Hartselle native pens first fictional work
Clif Knight, Hartselle Enquirer
Hartselle Native Dr. Ray N. Howell III has reached a pinnacle in his ministerial and writing career with the publication of his first full-length fictional novel.
"The Crazy Kolinskis: A Southern Novel" will be released in bookstores throughout the country next month in a paperback edition at a cost of $17.95 per copy. The author will be available to autograph copies of the book that are purchased at a book signing at Thomas Townhouse Galleries in Decatur Aug. 2, from 1 – 6 p.m.
"It took me six years to write the book," Howell said in a telephone interview from his home in Lexington, N.C.
"My church gave me a sabbatical to do the work, but after the first two months I had barely gotten started.
"The characters I created for the novel are composites of people I knew when I was growing up in Hartselle as well as those I've known during my ministry. I tried to create in it the substance of everyday life in a small Southern town."
Howell said returning home with copies of his novel prior to its release in bookstores is something that excites him.
"I hope to see and get re-acquainted with a lot of my childhood friends and neighbors," he said.
"The Crazy Kolinskis" portrays a charming Southern hamlet where life is anything but mundane. Alongside changing seasons, local politics, church, and colorful townspeople lie shattered dreams, controversy, guilt, secrets and the perplexing behavior of an eccentric, elderly couple who reside in a decaying Victorian house.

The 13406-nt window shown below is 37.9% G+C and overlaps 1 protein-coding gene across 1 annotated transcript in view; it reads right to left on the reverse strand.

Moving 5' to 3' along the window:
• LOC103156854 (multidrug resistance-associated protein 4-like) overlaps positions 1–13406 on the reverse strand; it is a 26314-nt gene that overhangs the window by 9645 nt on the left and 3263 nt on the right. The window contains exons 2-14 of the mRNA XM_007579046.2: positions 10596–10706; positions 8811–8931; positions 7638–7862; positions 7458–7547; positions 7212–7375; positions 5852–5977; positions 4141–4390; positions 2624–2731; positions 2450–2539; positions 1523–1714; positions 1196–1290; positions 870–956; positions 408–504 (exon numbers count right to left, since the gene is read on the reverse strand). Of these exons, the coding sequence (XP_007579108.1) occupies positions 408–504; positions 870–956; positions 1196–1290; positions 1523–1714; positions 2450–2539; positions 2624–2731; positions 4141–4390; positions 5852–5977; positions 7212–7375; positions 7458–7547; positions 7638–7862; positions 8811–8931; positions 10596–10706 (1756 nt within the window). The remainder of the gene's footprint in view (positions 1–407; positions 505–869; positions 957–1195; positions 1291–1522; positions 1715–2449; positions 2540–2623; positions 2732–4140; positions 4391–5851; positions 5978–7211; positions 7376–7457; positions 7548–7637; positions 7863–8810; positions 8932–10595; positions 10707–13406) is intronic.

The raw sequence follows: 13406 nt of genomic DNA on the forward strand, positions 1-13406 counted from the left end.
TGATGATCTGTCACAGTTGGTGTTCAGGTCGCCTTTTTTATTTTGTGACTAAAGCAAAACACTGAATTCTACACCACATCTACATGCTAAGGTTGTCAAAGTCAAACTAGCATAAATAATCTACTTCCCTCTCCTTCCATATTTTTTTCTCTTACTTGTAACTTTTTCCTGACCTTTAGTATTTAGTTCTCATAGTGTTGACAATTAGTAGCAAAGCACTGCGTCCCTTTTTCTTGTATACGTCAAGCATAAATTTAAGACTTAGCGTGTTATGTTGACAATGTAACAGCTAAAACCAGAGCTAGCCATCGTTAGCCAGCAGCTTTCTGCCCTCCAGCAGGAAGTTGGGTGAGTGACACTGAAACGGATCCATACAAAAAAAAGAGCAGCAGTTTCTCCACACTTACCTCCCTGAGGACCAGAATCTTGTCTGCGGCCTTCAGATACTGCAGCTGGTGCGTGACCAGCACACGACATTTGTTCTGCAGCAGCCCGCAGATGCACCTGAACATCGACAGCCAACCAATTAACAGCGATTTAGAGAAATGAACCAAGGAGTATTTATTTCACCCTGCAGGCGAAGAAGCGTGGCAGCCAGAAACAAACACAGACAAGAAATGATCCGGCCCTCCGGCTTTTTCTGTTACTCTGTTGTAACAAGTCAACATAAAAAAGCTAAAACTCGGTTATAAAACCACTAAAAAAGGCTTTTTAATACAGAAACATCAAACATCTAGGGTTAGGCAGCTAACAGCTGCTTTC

Elmer and Maude Lawson are connected to a series of crises that share a common thread in the Kolinski family.
When Elmer and his cousin and best friend, Bernard, learn of Pearl Harbor and the ensuing war in 1941.
The two pledged to fight and then return home and live out their childhood passion by playing professional baseball for the Dodgers.
Whatever they did, the cousins promised to do it together, but sometimes life circumstances prevent us from keeping our word.
Howell's novel is a story about loss and faith, misplaced guilt and the age-old search for peace. It shows how our complex lives are tangled together, exemplifying how one unselfish life sacrificed for a greater cause can ultimately provide redemption and hope that transcends situations, time and generations.
Howell is the son of Dolly and the late Ray N. Howell Jr. She still lives in the family home on East Main Street where her son spent his childhood. He is currently serving as senior pastor at First Baptist Church in Lexington, N.C. The North Carolina State Baptist Convention honored him in 2004 as recipient of its Heritage Award for his long tenure as a director for the Biblical Recorder. Howell wrote and produced Lexington's 175th Historical Celebration and the theatrical drama, "False Alarm at Midnight."
He is also a religion writer for the Dispatch and author of "Davidson County: Images of America."
His book was published by Carolina Avenue Press.